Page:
Reality Boy
Reality Boy

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Annotation: An emotionally damaged seventeen-year-old boy in Pennsylvania who was once an infamous reality television show star, meets a girl from another dysfunctional family, and she helps him out of his angry shell. Contains Mature Material
Catalog Number: #88075
Format: Perma-Bound Edition
All Formats: Search
Special Formats: High Low High Low Mature Content Mature Content
Copyright Date: 2013
Edition Date: 2014
Pages: 353 pages
Availability: Available
ISBN: Publisher: 0-316-22271-2 Perma-Bound: 0-605-83427-X
ISBN 13: Publisher: 978-0-316-22271-6 Perma-Bound: 978-0-605-83427-9
Dewey: Fic
LCCN: 2012048432
Dimensions: 21 cm.
Language: English
ALA Booklist
Seventeen-year-old Gerald became infamous at age five, when he took a dump on his family's kitchen table for the whole reality-TV viewing public to see. A network TV nanny came in to help Gerald be less of a problem child, but the cameras didn't catch what Tasha, his older sister and tormentor, was doing to him and his other sister, Lisi, or his mother's constant defense of her eldest daughter at the expense of her youngest children. And so Gerald continued to rage on. Though years of anger-management training and a boxing-gym regimen have helped him gain better control, his future still feels limited to jail or death. The narrative, though striking and often heartbreaking, is disjointed in places, namely with Gerald's grand plan to run away to the circus. However, this is still a King novel, and the hallmarks of her strong work are there: magical realism, heightened emotion, and the steady, torturous, beautiful transition into self-assured inner peace. Like Gerald, it's wonderfully broken.
School Library Journal Starred Review
Gr 9 Up&12; When 16-year-old Gerald was 5, his parents made a contract to appear on a reality television show where a stage nanny offered techniques to mend their beyond-repair family. Gerald was targeted as the problem child when it was actually his psychopathic sister, Tasha, who was the true menace. His parents turned a blind eye, repeatedly allowing their firstborn to torment and threaten the lives of Gerald, sister Lisi, and even the mother while the edited television broadcasts skewed the truth. At first, readers will be taken aback when they learn that little on-camera Gerald defecated on Tasha's and his mother's belongings, earning him the infamous nickname "Crapper," but they will soon realize that in his young mind it was his only weapon of defense in a desperate situation. The horror and injustice of it all follow insecure, agry Gerald into his teens. So does fearsome, unemployed Tasha when she moves into the family's basement with her boyfriend, has loud and regular sex, and is still enabled by their parents. When Gerald warily falls in love with Hannah, a schoolmate and coworker with family troubles of her own, "kidnapping" themselves by running away together seems their only recourse to wake up their parents. King's trademarks-attuned first-person narrative, convincing dialogue, realistic language, and fitting quirkiness-connect effectively in this disturbing, yet hopeful novel. Not since Norma Fox Mazer's disquieting When She Was Good (Scholastic, 1997) has an emotionally and mentally deranged sibling and dysfunctional parents wreaked such havoc on a main character who still manages to survive and grow beyond it.&12; Diane P. Tuccillo, Poudre River Public Library District, CO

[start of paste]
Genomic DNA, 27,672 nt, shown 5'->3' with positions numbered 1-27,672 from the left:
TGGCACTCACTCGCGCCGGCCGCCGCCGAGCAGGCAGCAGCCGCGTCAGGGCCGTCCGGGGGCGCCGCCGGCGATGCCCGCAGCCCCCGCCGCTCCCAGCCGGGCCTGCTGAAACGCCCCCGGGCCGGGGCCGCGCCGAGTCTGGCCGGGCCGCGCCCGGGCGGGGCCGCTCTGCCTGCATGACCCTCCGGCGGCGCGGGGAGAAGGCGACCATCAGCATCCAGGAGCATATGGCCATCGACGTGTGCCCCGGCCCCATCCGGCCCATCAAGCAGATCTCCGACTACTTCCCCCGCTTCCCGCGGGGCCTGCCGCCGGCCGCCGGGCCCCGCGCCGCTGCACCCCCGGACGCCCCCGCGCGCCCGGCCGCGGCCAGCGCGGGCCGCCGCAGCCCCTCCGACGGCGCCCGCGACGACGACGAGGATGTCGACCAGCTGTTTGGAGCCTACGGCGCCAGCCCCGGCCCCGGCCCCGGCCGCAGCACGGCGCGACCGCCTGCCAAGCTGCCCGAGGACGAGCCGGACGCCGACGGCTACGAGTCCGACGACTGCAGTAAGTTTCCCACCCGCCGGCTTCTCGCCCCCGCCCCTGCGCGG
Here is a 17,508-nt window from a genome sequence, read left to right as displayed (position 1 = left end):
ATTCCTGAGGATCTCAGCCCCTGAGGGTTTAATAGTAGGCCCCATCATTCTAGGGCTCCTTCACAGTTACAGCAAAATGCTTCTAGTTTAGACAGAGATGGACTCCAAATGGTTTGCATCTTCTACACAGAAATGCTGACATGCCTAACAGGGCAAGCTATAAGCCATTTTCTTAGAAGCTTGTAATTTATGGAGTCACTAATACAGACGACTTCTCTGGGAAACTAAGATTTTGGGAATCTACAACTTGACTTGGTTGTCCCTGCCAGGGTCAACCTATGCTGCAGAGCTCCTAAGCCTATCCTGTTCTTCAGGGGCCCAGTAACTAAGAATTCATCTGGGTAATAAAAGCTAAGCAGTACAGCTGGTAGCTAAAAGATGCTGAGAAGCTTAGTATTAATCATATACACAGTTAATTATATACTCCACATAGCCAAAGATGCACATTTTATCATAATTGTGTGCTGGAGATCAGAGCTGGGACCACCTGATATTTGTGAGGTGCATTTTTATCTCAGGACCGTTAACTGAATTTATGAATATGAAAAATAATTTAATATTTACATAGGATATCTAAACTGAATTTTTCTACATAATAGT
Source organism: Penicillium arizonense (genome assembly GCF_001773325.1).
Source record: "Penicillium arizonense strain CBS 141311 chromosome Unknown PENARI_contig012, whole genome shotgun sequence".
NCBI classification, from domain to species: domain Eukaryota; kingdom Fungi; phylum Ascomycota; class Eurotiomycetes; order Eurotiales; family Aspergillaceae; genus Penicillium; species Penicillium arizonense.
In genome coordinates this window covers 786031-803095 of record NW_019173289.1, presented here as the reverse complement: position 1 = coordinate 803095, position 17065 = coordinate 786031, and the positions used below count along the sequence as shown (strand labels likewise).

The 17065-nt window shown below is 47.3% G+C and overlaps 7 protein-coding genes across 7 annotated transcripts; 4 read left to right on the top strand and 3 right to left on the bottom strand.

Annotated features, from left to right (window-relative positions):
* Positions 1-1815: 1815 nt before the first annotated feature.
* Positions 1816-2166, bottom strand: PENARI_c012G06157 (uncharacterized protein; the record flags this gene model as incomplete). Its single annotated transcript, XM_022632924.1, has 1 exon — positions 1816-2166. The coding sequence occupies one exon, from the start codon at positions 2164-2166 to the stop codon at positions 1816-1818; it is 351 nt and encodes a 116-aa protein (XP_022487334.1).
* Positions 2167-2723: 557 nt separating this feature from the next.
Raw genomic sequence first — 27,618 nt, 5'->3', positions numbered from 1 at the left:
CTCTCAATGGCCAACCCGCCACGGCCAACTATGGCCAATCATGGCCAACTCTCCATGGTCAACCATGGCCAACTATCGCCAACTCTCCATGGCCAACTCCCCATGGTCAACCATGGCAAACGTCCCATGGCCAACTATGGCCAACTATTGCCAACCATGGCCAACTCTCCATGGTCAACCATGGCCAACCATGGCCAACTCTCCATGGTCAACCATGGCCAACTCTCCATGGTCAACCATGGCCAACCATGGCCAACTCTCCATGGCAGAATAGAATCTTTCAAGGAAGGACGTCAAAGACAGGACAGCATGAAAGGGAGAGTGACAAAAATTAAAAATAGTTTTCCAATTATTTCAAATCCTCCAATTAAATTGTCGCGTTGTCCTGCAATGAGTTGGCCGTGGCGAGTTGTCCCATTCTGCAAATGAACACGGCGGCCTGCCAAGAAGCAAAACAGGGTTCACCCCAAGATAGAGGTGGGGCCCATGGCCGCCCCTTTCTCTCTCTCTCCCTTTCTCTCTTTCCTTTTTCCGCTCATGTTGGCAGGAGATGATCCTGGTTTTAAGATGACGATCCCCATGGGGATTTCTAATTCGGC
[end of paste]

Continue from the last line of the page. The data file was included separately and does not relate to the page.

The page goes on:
Starred Review for Kirkus Reviews
Everybody's so full of shit," declares the epigraph of this heart-pounding and heartbreaking novel, setting the tone of the narrative: cynical, disappointed and slyly funny. Gerald "the Crapper" Faust has not yet outlived the notoriety he achieved at age 5 by defecating on the kitchen table during their stint on Network Nanny, a "reality" television show that edited out most of the truth about his dysfunctional family life. Gerald has struggled to manage his anger in the 12 years since with the help of a few compassionate adults at school and work, but at its root, his rage remains unmitigated. In suspenseful flashbacks, Gerald details the damage wrought by his oldest sister, Tasha, a spoiled sociopathic despot. When he meets Hannah, a troubled beauty who sees him as he is instead of as he was, he cannot resist the possibility of genuine connection, despite the dangers. King deftly depicts the angst of first love in all its awkward, confusing glory. Even when she trots out the archetypical road-trip-as-journey-to-self-discovery, King writes with an honesty that allows Hannah and Gerald to call each other on their bullshit and ultimately arrive at an intimacy that feels neither forced nor false. This is no fairy-tale romance, but a compulsively readable portrait of two imperfect teens learning to trust each other and themselves. (Fiction. 14 & up)
Word Count: 75,243
Reading Level: 3.8
Interest Level: 9-12
Accelerated Reader: reading level: 3.8 / points: 10.0 / quiz: 162363 / grade: Upper Grades
Reading Counts!: reading level:4.5 / points:18.0 / quiz:Q61939
Lexile: HL620L

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